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Nationwide Data: Illinois Public Universities Cost More, Graduate Fewer

WOSU Public Media

College in Illinois is becoming more expensive on average, and fewer students are graduating from the state’s large public universities. That’s according to a decade’s-worth of federal education data.

Peter D’Amato of education news outlet The Hechinger Report helped put the data together for an online tool called Tuition Tracker. Among other things, the tool tracked the net price of schools across the country since 2009. Since then, average student costs to attend some of Illinois’ largest public universities have gone up.

D'Amato says it highlights the problems Illinois higher ed has faced for years.

“These schools are under a pretty intense strain as college enrollment slags off to continue to attract a pretty robust and competitive student body,” he explained.

The strain, as the data shows, has mostly fallen on Illinois’ public universities. Schools such as Northern, Southern and Western Illinois universities were among the hardest hit when the state legislature failed to pass a budget for nearly three years.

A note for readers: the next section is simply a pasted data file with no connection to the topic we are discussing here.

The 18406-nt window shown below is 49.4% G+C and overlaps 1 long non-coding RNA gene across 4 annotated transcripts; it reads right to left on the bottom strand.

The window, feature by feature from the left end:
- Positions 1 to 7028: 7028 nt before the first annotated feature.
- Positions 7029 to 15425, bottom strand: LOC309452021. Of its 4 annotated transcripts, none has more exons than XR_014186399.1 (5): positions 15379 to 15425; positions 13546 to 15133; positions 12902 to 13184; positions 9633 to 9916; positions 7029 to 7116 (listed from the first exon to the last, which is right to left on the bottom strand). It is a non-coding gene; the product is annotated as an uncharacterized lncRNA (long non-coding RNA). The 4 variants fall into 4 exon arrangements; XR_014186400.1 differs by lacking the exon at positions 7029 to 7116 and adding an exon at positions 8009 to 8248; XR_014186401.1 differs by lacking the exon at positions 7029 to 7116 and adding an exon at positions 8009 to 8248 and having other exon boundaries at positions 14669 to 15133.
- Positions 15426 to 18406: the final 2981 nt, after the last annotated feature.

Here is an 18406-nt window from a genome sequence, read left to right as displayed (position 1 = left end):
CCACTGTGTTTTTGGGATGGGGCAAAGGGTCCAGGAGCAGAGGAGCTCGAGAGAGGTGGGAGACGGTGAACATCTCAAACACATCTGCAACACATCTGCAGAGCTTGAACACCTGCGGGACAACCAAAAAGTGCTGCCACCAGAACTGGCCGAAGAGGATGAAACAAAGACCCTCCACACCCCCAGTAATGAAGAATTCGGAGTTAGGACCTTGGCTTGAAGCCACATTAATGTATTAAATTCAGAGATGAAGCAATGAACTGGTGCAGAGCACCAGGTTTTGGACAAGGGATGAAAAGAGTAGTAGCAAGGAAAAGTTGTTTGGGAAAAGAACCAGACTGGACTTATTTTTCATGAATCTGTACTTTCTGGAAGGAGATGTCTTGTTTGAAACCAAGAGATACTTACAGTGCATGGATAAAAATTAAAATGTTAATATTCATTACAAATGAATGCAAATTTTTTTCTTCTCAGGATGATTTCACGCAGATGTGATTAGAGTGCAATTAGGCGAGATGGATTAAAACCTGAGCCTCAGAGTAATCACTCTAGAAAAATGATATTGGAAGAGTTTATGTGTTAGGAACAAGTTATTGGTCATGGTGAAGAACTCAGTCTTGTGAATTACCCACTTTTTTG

D'Amato says Illinois’ budget woes and under-funding of higher education for years have led to enrollment dips and price hikes at some of Illinois' largest public universities. Since the 2009-2010 school year, those price hikes have amounted to double-digit percentage increases across student income brackets in some cases. At times, prices have climbed higher than the rate of inflation.

"If states are cutting or not fully funding need-based programs and other grant programs," D'Amato explained, "they’re gonna see the net prices go up or stay flat for some of these students in specific income brackets.”

Price hikes haven't necessarily been the norm at Illinois’ large private institutions, however. Since 2009, schools like DePaul and Northwestern have managed to both lower their prices on average and graduate slightly more students.

Overall, the data also shows more Illinois students are receiving financial aid than a decade ago, and both private and public schools are providing more money

Sam is a Public Affairs Reporting intern for spring 2018, working out the NPR Illinois Statehouse bureau.
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